Imre Kertész (Hungarian: [ˈimrɛ ˈkɛrteːs]; born 9 November 1929) is a Hungarian author of Jewish descent, Holocaust concentration camp survivor, and recipient of the 2002 Nobel Prize in Literature, "for writing that upholds the fragile experience of the individual against the barbaric arbitrariness of history". Born in Budapest, Hungary, he resides in Berlin with his wife.
During World War II, Kertész was deported at the age of 14 with other Hungarian Jews to the Auschwitz concentration camp, and was later sent to Buchenwald. His best-known work, Fatelessness (Sorstalanság), describes the experience of 15-year-old György (George) Köves in the concentration camps of Auschwitz, Buchenwald and Zeitz. Some have interpreted the book as quasi-autobiographical, but the author disavows a strong biographical connection. In 2005, a film based on the novel, for which he wrote the script, was made in Hungary. Although sharing the same title, the film is more autobiographical than the book: it was released internationally at various dates in 2005 and 2006.
Kertész's writings translated into English include Kaddish for a Child Not Born (Kaddis a meg nem született gyermekért) and Liquidation (Felszámolás). Kertész initially found little appreciation for his writing in Hungary and moved to Germany. Kertész started translating German works into Hungarian — such as The Birth of Tragedy by Nietzsche, the plays of Dürrenmatt, Schnitzler and Tankred Dorst, the thoughts of Wittgenstein — and he did not publish another novel until the late 1980s. He continues to write in Hungarian and submits his works to publishers in Hungary.
He criticized Steven Spielberg's depiction of the Holocaust in his 1993 film Schindler's List as kitsch, saying: "I regard as kitsch any representation of the Holocaust that is incapable of understanding or unwilling to understand the organic connection between our own deformed mode of life and the very possibility of the Holocaust."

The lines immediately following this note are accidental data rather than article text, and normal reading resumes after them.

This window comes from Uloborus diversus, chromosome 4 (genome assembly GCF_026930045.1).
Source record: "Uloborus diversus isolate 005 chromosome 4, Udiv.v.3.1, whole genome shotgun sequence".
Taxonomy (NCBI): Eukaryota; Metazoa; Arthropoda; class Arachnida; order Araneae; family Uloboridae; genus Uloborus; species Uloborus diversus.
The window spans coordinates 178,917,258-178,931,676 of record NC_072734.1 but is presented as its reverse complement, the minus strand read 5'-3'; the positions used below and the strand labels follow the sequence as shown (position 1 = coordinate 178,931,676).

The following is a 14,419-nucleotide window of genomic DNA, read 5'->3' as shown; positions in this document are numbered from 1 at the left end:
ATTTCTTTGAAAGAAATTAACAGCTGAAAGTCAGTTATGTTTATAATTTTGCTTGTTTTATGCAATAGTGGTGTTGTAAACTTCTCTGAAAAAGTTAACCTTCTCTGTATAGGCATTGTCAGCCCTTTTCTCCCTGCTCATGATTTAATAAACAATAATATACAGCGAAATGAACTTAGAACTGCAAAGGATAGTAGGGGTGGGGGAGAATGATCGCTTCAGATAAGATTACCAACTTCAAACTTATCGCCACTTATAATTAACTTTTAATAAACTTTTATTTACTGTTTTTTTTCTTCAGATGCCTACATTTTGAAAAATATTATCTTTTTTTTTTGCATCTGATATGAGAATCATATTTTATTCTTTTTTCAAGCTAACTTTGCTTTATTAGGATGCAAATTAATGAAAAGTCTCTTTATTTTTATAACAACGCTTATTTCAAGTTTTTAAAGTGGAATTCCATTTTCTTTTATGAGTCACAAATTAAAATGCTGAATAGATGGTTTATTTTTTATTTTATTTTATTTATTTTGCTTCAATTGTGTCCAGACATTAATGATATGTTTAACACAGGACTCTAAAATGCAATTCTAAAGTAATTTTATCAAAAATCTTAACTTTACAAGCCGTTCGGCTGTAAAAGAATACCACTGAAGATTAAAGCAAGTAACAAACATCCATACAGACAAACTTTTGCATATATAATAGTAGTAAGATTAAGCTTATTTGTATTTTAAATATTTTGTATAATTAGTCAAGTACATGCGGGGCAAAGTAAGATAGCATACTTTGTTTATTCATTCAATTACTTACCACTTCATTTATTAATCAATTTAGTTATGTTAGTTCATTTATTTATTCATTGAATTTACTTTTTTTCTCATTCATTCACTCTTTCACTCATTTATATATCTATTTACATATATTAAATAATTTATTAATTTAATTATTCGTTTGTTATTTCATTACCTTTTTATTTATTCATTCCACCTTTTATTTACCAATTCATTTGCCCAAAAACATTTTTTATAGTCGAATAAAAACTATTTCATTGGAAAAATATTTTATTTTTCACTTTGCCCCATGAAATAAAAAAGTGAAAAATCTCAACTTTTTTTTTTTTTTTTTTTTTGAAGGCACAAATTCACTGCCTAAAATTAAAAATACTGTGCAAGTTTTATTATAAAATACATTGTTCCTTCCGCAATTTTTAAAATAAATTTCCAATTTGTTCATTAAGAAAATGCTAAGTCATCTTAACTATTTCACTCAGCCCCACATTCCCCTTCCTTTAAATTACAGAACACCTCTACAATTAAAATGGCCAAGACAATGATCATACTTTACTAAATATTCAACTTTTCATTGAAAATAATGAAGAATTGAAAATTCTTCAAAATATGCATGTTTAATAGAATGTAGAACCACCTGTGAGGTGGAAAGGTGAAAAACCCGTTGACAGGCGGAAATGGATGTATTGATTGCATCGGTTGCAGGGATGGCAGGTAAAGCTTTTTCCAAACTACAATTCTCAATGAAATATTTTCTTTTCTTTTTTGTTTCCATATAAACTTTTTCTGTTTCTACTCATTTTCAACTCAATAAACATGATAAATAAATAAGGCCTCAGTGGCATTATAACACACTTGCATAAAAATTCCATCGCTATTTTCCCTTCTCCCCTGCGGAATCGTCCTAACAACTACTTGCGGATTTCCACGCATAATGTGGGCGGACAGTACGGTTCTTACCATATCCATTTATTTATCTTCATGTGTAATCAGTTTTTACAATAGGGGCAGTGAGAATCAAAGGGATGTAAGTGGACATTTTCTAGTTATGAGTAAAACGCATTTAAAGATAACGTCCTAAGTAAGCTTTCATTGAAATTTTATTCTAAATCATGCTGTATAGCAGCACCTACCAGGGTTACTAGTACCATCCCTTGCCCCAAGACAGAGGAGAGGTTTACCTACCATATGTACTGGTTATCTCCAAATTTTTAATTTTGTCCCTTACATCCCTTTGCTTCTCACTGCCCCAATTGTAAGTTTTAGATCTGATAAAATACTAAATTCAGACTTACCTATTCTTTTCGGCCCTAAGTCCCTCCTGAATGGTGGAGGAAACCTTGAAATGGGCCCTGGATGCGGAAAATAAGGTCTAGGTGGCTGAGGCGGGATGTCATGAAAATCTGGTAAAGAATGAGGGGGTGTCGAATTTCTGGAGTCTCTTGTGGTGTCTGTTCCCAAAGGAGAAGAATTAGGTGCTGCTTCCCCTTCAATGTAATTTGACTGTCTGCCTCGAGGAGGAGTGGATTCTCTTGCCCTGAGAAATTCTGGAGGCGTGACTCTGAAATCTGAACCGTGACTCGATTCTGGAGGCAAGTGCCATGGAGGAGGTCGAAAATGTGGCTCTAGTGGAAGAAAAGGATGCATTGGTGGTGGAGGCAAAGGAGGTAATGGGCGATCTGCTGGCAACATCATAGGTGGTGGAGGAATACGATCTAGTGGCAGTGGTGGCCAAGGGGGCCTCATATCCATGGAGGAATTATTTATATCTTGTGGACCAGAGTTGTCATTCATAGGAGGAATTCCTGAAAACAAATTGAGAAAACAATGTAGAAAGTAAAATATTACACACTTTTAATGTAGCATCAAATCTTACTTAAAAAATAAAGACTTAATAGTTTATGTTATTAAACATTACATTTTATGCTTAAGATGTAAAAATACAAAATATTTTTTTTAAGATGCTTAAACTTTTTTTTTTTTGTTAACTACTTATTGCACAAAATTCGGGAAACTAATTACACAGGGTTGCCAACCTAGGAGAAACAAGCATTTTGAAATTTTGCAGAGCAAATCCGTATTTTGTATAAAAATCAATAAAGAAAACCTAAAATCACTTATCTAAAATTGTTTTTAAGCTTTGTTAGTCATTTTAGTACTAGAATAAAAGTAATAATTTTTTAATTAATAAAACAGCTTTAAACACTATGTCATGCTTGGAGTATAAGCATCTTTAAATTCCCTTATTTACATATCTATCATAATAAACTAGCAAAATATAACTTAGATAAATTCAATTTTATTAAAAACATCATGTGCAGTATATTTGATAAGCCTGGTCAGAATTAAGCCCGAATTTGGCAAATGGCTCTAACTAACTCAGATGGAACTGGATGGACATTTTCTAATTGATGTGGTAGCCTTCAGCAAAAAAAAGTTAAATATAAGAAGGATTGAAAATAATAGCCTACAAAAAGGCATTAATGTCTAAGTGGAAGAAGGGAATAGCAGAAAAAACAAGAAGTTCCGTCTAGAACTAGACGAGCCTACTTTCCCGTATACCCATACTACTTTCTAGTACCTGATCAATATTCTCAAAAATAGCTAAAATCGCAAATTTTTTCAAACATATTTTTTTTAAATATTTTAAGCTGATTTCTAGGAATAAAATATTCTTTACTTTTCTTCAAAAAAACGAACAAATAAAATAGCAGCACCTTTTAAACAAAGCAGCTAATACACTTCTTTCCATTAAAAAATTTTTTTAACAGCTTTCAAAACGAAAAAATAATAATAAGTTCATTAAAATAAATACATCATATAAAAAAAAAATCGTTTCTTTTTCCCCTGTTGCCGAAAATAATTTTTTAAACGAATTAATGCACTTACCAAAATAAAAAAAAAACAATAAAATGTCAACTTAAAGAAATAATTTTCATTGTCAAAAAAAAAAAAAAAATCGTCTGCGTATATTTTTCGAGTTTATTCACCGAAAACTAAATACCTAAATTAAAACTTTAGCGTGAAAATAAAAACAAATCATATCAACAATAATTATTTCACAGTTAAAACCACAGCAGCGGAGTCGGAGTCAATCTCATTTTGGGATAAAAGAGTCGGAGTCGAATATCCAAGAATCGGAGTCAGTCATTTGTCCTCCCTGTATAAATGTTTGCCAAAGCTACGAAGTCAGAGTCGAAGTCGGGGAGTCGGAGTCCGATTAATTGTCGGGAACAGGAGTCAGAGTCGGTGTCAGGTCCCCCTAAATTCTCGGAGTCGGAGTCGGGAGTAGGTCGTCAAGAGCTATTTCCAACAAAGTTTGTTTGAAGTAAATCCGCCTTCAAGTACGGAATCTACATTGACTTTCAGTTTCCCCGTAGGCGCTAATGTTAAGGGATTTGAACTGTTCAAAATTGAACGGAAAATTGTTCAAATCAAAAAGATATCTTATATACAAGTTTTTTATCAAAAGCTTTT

Awards and honors 
List of works 
- Fateless (Sorstalanság) (1975). English Translations:
- A nyomkereső (The Pathseeker) (1977)
- Detektívtörténet (A Detective Story) (1977)
- A kudarc (The Failure) (1988)
- Kaddish for an Unborn Child (translated by Tim Wilkinson), 2004, ISBN 1-4000-7862-8
- Kaddish for a Child Not Born (translated by Christopher C. Wilson and Katharina M. Wilson), 1999, ISBN 0-8101-1161-6
- Az angol lobogó (The Union Jack) (1991)
- Gályanapló (Galley Boat-Log) (1992)
- A holocaust mint kultúra: három előadás (The Holocaust As Culture: Three Lectures) (1993)
- Jegyzőkönyv (The Minutes of Meeting) (1993)
- Valaki más : a változás krónikája (Someone Other: The Cronicle of the Changing) (1997)
- A gondolatnyi csend, amíg a kivégzőosztag újratölt (A Breath-long Silence, While the Fire Squad is Reloading Their Guns) (1998)
- A száműzött nyelv (A Language in Exile) (2001)
- Felszámolás (Liquidation) (2003)
- K. dosszié (File "K.") (2006)
- Európa nyomasztó öröksége (Europe's Depressing Heritage) (2008)
- Mentés másként (2011)
- Works of Imre Kertész in English
- Fatelessness (translated by Tim Wilkinson), New York: Knopf, 2004.
- Fateless (translated by Christopher C. Wilson and Katharina M. Wilson), Northwestern University Press, 1992, ISBN 0-8101-1049-0
- Kaddish for an Unborn Child (translated by Tim Wilkinson), Vintage, 2004. ISBN 1-4000-7862-8
- Kaddish for a Child Not Born (translated by Christopher C. Wilson and Katharina M. Wilson), Evanston, Illinois: Hydra Books, 1997, ISBN 0-8101-1161-6
- Liquidation (translated by Tim Wilkinson, Knopf, 2004, ISBN 1-4000-4153-8
- Detective Story (translated by Tim Wilkinson), Harvill Secker, 2008, ISBN 1-84655-183-8
- The Pathseeker (translated by Tim Wilkinson), Melville House Publishing, 2008, ISBN 978-1-933633-53-4
- The Union Jack (translated by Tim Wilkinson), Melville House Publishing, 2010, ISBN 978-1-933633-87-9
- Fiasco (translated by Tim Wilkinson), Melville House Publishing, 2011, ISBN 978-1-935554-29-5
- Dossier K (translated by Tim Wilkinson), Melville House Publishing, 2013, ISBN 978-1-612192-02-4
See also 
Further reading 
- Vasvári, Louise O., and Tötösy de Zepetnek, Steven, eds. Imre Kertész and Holocaust Literature. West Lafayette: Purdue UP, 2005.
- Vasvári, Louise O., and Tötösy de Zepetnek, Steven, eds. Comparative Central European Holocaust Studies. West Lafayette: Purdue UP, 2009.
- Molnár, Sára. "Nobel in Literature 2002 Imre Kertész's Aesthetics of the Holocaust," CLCWeb: Comparative Literature and Culture 5.1 (2003)
- Tötösy de Zepetnek, Steven. "And the 2002 Nobel Prize for Literature Goes to Imre Kertész, Jew and Hungarian," CLCWeb: Comparative Literature and Culture 5.1 (2003)
- Tötösy de Zepetnek, Steven. "Imre Kertész's Nobel Prize, Public Discourse, and the Media," CLCWeb: Comparative Literature and Culture 7.4 (2005)
External links 
Awards received by Imre Kertész